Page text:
Cracking Open the classic Motorola StarTAC flip phone
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The full monty
By Drew McBee
Remember the legendary Motorola StarTAC? Released in 1996, it was the smallest cell phone available, and the first to feature the now-ubiquitous clamshell design. It was also the first mobile to sport the vibrate option. In addition, in 2005 it was number six on PCWorld’s “Top 50 Gadgets of the last 50 years.” Not too shabby. Naturally, we had to crack one open.
Here we have the intrepid “Wearable Cellular Telephone,” as it was called by Motorola, along with its accessories for your viewing pleasure. As I recall, these phones were very expensive at the time.
Really a nice size, considering most phones then were close to the size of a pop can.
This has never happened to you, has it?
The antenna was broken on this unit when I received it, as were most extendable antennae, at some time or other, I think.
Keypad and screen
Nice view of the keypad and screen.
Just the screen, please.
A closer view of the screen – Ready now.
Battery in the lid
Removing the battery. This happens to be an extended life battery, as you can see.
Hidden agenda beneath the battery
It appears that this will be an important piece of the puzzle in getting the lid separated from the base.
So now we get down to brass tacks. Looks like this houses our speaker and our “vibrate device.”
Yes, there she is u2013 simple little specimen. We see here our speaker, our power pickups and what appears to be the ribbon that runs under the protective black tape and back to the main unit.
Anyone know what purpose this serves? At first I though it might be something for noise cancellation, but it is not magnetic…
The u201cvibra-motoru201d broke off u2013 looks like a good time for fun with batteries.
Removing the antenna
Minus the sagging antenna tip.
Not much remarkable here u2013 anyone who has broken their antenna before has seen this.
Here we have the cover off to reveal lots of silicon body armor. I don’t know if they do this on all phones, but it sure looks like a good idea. These steel covers are all soldered into place. I didn’t see much point in removing them u2013 just chips underneath. Maybe these doubled as heat sinks for the board as well. At the top you can see where our speaker, etc ties into the mainboard.
Close up of the connector lock.
Another close up of the ribbon disconnected. In the back ground you can see where it snakes out from behind the hinge.
After the ribbon came out, I found that the board separated into two parts.
Left and LCD
Here we can see the antennae tube at the bottom of the the case, and the back of the LCD. Actually, this is not the LCD itself, but the backlight screen for the LCD – as you will see later.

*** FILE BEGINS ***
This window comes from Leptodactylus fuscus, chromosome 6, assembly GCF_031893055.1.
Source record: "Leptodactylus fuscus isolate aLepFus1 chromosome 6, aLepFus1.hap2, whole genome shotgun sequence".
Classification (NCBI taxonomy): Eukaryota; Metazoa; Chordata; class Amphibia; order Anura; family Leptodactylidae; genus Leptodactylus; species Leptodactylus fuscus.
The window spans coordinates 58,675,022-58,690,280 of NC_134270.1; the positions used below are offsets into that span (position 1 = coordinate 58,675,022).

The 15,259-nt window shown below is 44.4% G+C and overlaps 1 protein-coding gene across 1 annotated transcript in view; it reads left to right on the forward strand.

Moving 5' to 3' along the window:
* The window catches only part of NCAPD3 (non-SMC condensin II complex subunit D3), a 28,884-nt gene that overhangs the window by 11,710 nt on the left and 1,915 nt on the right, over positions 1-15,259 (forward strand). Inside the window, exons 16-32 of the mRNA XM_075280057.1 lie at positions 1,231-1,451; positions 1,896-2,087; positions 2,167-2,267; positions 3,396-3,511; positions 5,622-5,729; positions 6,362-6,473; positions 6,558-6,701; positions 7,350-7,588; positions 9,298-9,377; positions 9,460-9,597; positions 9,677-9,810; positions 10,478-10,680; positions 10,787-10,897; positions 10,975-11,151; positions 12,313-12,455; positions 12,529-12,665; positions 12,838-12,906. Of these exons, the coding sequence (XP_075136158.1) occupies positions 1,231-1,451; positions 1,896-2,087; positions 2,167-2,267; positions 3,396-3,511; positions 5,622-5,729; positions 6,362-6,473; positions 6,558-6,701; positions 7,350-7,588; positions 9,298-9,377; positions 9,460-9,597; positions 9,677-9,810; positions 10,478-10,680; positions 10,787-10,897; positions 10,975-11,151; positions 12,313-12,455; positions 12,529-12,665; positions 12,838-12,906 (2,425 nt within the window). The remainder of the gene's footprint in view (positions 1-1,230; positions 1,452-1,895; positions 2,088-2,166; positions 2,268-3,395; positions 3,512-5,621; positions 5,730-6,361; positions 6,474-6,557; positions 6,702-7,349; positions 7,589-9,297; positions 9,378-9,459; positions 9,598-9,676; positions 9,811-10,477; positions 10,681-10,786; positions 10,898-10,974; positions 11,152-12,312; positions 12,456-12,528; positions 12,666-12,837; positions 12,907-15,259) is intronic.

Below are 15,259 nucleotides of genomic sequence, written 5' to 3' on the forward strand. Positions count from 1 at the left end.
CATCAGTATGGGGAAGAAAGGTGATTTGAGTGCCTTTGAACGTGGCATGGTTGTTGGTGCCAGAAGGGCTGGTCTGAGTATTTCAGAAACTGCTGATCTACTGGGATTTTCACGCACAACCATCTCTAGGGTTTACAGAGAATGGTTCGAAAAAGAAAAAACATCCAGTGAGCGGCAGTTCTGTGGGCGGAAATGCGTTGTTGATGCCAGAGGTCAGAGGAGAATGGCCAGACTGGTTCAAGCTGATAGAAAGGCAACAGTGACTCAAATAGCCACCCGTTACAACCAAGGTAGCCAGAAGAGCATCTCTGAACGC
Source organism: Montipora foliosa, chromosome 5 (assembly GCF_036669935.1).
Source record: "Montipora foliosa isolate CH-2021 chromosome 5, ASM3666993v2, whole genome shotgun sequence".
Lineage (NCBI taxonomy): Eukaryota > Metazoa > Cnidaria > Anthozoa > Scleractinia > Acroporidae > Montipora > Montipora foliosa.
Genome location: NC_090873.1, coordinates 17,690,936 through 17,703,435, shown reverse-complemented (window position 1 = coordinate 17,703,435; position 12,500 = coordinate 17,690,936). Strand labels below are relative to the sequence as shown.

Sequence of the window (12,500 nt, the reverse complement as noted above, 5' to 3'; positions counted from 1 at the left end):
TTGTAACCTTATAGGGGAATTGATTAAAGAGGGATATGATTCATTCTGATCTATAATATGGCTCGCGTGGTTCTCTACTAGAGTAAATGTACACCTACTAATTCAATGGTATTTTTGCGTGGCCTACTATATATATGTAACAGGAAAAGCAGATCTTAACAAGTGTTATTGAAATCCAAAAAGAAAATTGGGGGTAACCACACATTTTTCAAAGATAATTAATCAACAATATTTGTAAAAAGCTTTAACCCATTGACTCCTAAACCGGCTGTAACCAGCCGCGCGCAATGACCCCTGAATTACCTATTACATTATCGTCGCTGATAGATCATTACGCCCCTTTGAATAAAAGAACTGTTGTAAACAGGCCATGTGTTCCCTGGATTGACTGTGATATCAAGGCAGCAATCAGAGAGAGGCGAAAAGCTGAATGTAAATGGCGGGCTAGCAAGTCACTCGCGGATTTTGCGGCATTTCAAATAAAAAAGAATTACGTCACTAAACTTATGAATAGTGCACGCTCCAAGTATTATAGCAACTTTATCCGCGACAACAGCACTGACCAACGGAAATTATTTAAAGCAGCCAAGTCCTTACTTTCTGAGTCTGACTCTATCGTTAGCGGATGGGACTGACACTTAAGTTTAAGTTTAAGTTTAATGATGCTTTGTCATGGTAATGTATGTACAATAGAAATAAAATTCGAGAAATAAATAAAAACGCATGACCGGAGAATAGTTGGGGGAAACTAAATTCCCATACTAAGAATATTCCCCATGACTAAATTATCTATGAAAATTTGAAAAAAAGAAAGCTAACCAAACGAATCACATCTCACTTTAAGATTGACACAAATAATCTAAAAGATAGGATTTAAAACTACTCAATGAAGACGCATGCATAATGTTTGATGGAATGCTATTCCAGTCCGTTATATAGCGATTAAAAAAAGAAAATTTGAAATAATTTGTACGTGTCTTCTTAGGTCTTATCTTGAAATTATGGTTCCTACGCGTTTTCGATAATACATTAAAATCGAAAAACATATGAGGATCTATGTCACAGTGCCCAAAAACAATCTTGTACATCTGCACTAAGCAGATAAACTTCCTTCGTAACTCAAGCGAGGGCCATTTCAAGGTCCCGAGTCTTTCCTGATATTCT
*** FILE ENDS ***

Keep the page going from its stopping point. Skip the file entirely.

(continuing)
Notice the nifty little socket that connects the two boards together. Anyone know what that is called specifically?
This is the block that is covered by the steel cover mentioned before. It looks like it is phenolic, and does not appear to have any contacts inside. Maybe used as part of the manufacturing process, but since it has a heat shield, it has to have a purpose.
Removing the bottom board to reveal the plactic/rubber keypad below.
Not sure, but this looks to me like a thermal fuse. Its got two overlapping fingers that would indicate such.
I broke the ribbon connecting the two halves when trying figure out how it fished through the hinge. Bummer u2013 wanted to get that out in one piece.
The mystery hinge
Okay u2013 so now to get that hinge apart without breaking it. After some prodding, I found that this little piece swings out like a trap door and ….
It is revealed that this is a kind of floating pin, holding the two pieces together.
One half can then be lifted up and slid away from the other…
To reveal the simple, modular unit that holds the lid open and closed.
This shows the little spring loaded unit removed, and shows how it mated with the base via a very durable triangle type of configuration.
I had to find out what made that thing so strong and durable. I can’t turn it at all with my fingers, and it is tough with a small pair of pliers. Flip phones in general open and close a thousands of times and I have never heard of anyone having trouble with them.
So, there it is u2013 a simple little spring-loaded cam-operated deal.
It lives, IT LIVES! I put the pieces back together and powered it up. I had to hold my broken ribbon together, since the kids did something with my hemostats. Still getting a digital signal, even.
The only thing holding the lcd to the board were these two little black clips and the ribbon itself.
The big peel
Next I decided to strip down that pink keypad membrane.
Not what I thought it was
As it turns out, that pink membrane over the LCD board only had one function…
The two together
The two little tabs on the pink membrane were only to pick up power for the back light.
Then there was light
This is a not-so-good picture of the backlight, well u2013 lit. I laid it over the lcd board, and had to apply a little pressure to make contact.
Another peel out
Next to get a look under the keypad membrane. Simple little metal cups close the circuit for each key. Notice the interesting little hole next to it u2013 presumably for air passage u2013 lest the membrane get an air bubble in it.
And here we have the whole unit, blown up for your enjoyment.
If you were wondering, yes, it did go back together and worked properly. I had to solder the motor back on, and “fix” that broken ribbon first.